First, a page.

As described in the paper, Social GAN uses Max-Pooling as the pooling function. To see how important a specific pooling function is, we replace the Max-Pooling with Mean-Pooling (instead of selecting the maximum value simply compute the mean over all values) and Random-Pooling (instead of selecting the maximum value simply randomly select one of the values). Note that we only swap out the max pooling function, we leave the rest of the pooling module as well as the training and evaluation procedures as is. For the different pooling modules we compute the same two error metrics as in the paper: Average Displacement Error (ADE): average L2 distance between ground truth and the prediction over all predicted time steps, and Final Displacement Error (FDE): distance between the predicted final destination and the true final destination at the last time step. We add a third metric to evaluate the social acceptability of the predicted trajectories: the percentage of situations that contain a collision for a given threshold. The following table contains the 3 metrics across all datasets for the pretrained models provided by the authors (20V-20 and 20VP-20 with prediction lengths 8), the retrained 20VP-20 model (no modifications, simply retrained models from the paper with exactly the same arguments as used by the authors), and the 2 pooling module variations (exactly the same as original 20VP-20 models except for the swapped pooling function).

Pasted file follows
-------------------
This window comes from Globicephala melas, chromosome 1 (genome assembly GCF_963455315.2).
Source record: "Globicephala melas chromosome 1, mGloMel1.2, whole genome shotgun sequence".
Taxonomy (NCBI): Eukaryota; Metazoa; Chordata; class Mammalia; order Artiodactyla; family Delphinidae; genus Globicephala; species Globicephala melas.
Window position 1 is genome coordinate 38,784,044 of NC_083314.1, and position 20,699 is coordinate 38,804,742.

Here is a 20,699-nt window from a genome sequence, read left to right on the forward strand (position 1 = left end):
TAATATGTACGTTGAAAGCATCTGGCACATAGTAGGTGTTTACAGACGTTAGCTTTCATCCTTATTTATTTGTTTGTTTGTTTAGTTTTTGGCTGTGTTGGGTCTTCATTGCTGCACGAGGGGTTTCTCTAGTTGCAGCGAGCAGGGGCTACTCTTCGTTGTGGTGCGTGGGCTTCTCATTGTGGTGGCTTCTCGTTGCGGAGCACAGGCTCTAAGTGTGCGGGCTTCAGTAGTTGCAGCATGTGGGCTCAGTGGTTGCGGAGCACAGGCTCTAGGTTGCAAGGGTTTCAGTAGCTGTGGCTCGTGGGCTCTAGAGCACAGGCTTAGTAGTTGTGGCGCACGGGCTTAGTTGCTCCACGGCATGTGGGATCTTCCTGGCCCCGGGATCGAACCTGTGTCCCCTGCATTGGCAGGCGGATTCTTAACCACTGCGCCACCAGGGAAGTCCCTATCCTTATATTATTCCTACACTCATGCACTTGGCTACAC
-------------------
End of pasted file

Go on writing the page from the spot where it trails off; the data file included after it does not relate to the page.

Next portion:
We see that none of the pooling functions improves the collision metric. Surprisingly, as measured by the ADE and FDE, the 20VP-20 model with the random pooling function matches the performance of the other models.

The code for the discussed experiments can be found here.